RIL guarantee paves way for $6bn investment
Given that the Sensex rose 1.8% on Friday, the 4.6% hike in Reliance Industries Limited’s stock is stupendous, and has a lot to do with the Cabinet finally agreeing to the company moving on with its exploration and production (E&P) business once it gives a bank guarantee for the alleged shortfall in production in its D1/D3 fields in the KG Basin. The bank guarantees are modest for the size of RIL-BP, around $147 million a quarter, of which Reliance’s share will be $88.1 million—this is based on a likely production of 11 mmscmd and on the assumption the difference between the price Reliance gets right now and the Rangarajan formula-based one will be $4.2 per mmBtu, or double the current price. With the bank guarantee solution in the bag, RIL-BP’s development plans add up to around $6-7 billion—around $500 million will be spent on the D1/D3 fields and another $5-6 billion in the R-series and Satellite-series in the KG Basin area. Between these fields, an estimated 4 tcf of extra gas can be taken out. The way the bank guarantees work, if after a period of time it is shown that Reliance did not, in fact, hoard gas and that its supplies fell due to natural reservoir complications, the company will get its money back—if the arbitration shows Reliance did hoard the gas, the government will encash the bank guarantees. If the arbitration lasts two years, the total bank guarantee works out to $1.2 billion, assuming the Rangarajan formula-based price is still $8.4 per mmBtu.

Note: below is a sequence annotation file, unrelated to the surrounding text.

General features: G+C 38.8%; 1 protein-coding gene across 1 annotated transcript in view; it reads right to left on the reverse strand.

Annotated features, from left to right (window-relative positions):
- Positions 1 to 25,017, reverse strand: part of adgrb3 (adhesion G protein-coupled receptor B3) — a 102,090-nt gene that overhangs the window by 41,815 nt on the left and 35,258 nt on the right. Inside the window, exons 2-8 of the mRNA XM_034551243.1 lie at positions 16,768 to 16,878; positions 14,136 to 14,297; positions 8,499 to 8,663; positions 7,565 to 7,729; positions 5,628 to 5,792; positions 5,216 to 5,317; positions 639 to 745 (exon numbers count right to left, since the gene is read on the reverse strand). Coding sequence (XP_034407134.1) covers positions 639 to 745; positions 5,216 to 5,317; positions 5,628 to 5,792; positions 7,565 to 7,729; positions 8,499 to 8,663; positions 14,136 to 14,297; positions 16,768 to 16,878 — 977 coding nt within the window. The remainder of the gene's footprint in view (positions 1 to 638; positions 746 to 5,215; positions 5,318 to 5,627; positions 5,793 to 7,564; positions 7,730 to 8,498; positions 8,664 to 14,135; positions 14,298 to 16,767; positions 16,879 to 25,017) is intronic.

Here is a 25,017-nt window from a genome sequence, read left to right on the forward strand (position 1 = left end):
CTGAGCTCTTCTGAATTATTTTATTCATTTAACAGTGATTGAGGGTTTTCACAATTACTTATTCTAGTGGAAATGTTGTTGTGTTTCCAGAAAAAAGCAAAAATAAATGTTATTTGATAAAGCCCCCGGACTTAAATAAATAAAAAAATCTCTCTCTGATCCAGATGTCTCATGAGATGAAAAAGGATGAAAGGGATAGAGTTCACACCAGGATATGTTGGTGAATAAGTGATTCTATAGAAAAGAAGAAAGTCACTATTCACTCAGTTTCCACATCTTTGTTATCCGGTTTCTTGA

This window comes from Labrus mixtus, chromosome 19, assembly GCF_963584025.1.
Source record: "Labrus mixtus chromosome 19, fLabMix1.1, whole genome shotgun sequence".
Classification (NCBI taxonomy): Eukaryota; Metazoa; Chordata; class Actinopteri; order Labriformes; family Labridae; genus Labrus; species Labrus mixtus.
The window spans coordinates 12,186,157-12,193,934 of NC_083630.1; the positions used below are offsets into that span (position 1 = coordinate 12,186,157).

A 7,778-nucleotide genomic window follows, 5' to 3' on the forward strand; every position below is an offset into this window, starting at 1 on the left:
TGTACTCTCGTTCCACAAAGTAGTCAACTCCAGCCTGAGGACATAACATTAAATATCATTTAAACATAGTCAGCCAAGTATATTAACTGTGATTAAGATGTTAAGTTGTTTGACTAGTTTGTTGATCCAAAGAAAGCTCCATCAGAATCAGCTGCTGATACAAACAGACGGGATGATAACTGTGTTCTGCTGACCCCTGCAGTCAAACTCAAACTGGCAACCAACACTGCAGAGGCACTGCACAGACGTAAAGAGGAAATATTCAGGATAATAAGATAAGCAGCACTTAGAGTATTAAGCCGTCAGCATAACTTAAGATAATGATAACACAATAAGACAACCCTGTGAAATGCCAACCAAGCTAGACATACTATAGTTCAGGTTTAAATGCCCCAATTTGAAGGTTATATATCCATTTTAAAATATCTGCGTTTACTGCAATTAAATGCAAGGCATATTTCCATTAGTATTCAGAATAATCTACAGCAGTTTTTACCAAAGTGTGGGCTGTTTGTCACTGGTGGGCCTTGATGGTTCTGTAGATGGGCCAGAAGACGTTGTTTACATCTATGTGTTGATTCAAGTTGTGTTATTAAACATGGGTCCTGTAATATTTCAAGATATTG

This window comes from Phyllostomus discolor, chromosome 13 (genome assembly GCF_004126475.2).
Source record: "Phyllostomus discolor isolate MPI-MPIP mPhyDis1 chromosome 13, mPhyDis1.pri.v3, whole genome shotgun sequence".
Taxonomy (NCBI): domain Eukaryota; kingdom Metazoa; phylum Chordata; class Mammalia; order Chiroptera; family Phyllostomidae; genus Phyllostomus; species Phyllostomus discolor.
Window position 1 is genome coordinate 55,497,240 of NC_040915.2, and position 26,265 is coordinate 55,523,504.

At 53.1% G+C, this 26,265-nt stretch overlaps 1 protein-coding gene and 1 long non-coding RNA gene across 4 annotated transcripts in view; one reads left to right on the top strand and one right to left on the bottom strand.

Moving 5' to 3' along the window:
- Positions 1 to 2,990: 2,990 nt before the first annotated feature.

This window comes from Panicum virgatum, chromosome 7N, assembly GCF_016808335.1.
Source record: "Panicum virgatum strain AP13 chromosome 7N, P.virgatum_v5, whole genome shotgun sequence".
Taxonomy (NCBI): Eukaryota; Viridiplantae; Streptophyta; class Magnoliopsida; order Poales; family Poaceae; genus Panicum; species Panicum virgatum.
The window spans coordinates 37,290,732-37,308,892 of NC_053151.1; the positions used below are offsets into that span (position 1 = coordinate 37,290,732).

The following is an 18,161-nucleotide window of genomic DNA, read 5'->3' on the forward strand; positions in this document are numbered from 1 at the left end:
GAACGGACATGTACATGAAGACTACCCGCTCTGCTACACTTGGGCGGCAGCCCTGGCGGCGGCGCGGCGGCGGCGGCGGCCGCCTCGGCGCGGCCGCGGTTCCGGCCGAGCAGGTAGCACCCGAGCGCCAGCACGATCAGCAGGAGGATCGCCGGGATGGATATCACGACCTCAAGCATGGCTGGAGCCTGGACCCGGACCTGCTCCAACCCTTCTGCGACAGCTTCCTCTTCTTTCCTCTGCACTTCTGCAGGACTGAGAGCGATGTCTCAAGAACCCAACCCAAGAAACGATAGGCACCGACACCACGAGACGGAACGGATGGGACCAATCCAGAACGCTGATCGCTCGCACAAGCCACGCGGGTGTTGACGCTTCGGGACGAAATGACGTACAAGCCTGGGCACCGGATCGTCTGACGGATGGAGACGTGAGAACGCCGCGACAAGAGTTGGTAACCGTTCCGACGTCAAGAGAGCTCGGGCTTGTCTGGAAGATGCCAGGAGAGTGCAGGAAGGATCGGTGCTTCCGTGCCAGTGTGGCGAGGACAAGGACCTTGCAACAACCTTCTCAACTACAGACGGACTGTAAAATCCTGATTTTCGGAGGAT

While this is undoubtedly a big step, for the really big jump in gas production, the government has to look at the post-Rangarajan period and the move to free-market pricing. A study by consultants IHS-Cera, for instance, had pointed out that while India has 53 tcf of reserves, around 85% of this is viable only at prices above $10 per mmBtu. In the case of Reliance alone, the MJ1 field—2 km vertically below D1/D3—is not viable at the Rangarajan-based prices, nor is the Cauvery one where by next year the company hopes to have a firmer fix on the size of the gas fields.
Indeed, a large part of the success of the next NELP round of oil/gas auctions depends on how government policy shapes up. It is, for instance, curious that while private producers get a market price for their oil production, they do not for gas—in the original PSCs, though, free-market pricing is prescribed for gas as well. There is also the issue of tax certainty—in the case of gas exploration, this was withdrawn some years ago. It doesn’t help that, RIL apart, even other firms like Cairn have large amounts of money stuck—$1 billion for Cairn, of which more than half has been pending for at least 5 years—in terms of cost-recovery. Movement on all these parameters will determine whether the next NELP round will be a success or whether, like some of the earlier ones, it too will be only moderately successful—the saving grace is that Cairn has already indicated that it is very keen to win back the acreage it had surrendered over the years in Rajasthan.